Wouldn’t it be a big carnival sideshow joke if, since it all started with “The Big Bang”, that it all ended with “The Big Con”? Phineas Taylor Barnum was attributed as saying (however unsupported) “There’s a sucker born every minute.” Whether he said this or not, he was nonetheless quite interested in man’s susceptibility to the hoax, and his legacy of enjoying the profits from this continues to this day.
Do you ever feel like sometimes modern science is selling a sideshow attraction? In a sideshow attraction, the proprietor must capture the unsuspecting spectator’s interest enough to the point of them being susceptible to coercion and ultimately to the point of profit.
I realize this analogy is probably unfair to most of those who are working hard to extend the knowledge in their field of study, but how many have taken a realistic step back and looked at this from a more practical perspective? What I am reading these days with respect to how science is trying so hard to explain away the “Big Bang” as not being the creation point of the universe astounds me. Much of this seems beyond what you would expect from a 1950’s science fiction movie festival.
So, consider this … (all of the following was derived online from respectable science websites)
Dark Times Ahead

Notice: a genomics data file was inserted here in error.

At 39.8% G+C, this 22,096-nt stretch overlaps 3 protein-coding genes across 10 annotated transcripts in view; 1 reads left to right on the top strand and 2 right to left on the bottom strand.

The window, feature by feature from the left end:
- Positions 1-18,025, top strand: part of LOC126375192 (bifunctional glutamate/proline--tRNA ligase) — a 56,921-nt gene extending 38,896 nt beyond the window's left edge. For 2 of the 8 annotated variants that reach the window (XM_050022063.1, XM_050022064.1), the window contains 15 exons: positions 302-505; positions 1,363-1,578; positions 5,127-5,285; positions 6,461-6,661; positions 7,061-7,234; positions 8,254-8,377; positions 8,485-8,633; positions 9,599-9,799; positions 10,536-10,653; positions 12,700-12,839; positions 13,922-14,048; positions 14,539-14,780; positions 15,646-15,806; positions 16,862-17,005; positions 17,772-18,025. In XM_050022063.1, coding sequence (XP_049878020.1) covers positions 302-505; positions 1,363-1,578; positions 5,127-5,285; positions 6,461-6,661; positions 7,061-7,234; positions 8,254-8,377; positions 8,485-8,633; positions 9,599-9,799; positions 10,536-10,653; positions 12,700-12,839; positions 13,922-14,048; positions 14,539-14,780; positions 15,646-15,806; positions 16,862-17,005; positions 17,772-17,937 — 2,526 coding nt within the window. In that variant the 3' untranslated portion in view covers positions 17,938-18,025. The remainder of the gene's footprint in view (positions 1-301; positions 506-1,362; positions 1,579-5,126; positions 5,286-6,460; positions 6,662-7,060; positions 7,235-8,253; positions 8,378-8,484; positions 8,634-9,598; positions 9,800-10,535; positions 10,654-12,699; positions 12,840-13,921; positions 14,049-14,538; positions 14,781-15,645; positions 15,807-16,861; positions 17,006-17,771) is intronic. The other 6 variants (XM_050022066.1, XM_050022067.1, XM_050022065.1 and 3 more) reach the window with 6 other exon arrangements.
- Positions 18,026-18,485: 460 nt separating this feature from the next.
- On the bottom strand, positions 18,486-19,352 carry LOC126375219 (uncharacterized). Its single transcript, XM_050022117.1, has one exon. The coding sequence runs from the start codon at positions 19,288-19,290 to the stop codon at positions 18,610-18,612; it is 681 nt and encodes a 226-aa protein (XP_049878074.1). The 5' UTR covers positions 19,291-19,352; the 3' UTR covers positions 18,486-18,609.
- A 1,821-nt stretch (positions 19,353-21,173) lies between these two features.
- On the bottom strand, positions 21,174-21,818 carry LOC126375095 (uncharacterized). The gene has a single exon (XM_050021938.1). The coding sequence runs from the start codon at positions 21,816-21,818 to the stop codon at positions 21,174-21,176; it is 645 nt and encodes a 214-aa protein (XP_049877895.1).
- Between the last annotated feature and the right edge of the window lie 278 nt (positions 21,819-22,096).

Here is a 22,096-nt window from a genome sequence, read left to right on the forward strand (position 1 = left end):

As the Universe expands, the density of radiation and ordinary and dark matter declines more quickly than the density of dark energy (see equation of state) and, eventually, dark energy dominates. Specifically, when the scale of the universe doubles, the density of matter is reduced by a factor of 8, but the density of dark energy is nearly unchanged (it is exactly constant if the dark energy is a cosmological constant).
Current observations indicate that the dark energy density is already greater than the mass-energy density of radiation and matter (including dark matter). In models where dark energy is a cosmological constant, the universe will expand exponentially with time from now on, coming closer and closer to a de Sitter spacetime. In this scenario the time it takes for the linear size scale of the universe to expand to double its size is approximately 11.4 billion years. Eventually all galaxies beyond our own local supercluster will redshift so far that it will become hard to detect them, and the distant universe will turn dark.
In other models, the density of dark energy changes with time. In quintessence models it decreases, but more slowly than the energy density in ordinary matter and radiation. In phantom energy models it increases with time, leading to a big rip.
In astronomy and cosmology, dark matter is a type of matter hypothesized to account for a large part of the total mass in the universe. Dark matter cannot be seen directly with telescopes; evidently it neither emits nor absorbs light or other electromagnetic radiation at any significant level. Instead, its existence and properties are inferred from its gravitational effects on visible matter, radiation, and the large-scale structure of the universe.
In physical cosmology and astronomy, dark energy is a hypothetical form of energy that permeates all of space and tends to accelerate the expansion of the universe. Dark energy is the most accepted hypothesis to explain observations since the 1990s that indicate that the universe is expanding at an accelerating rate.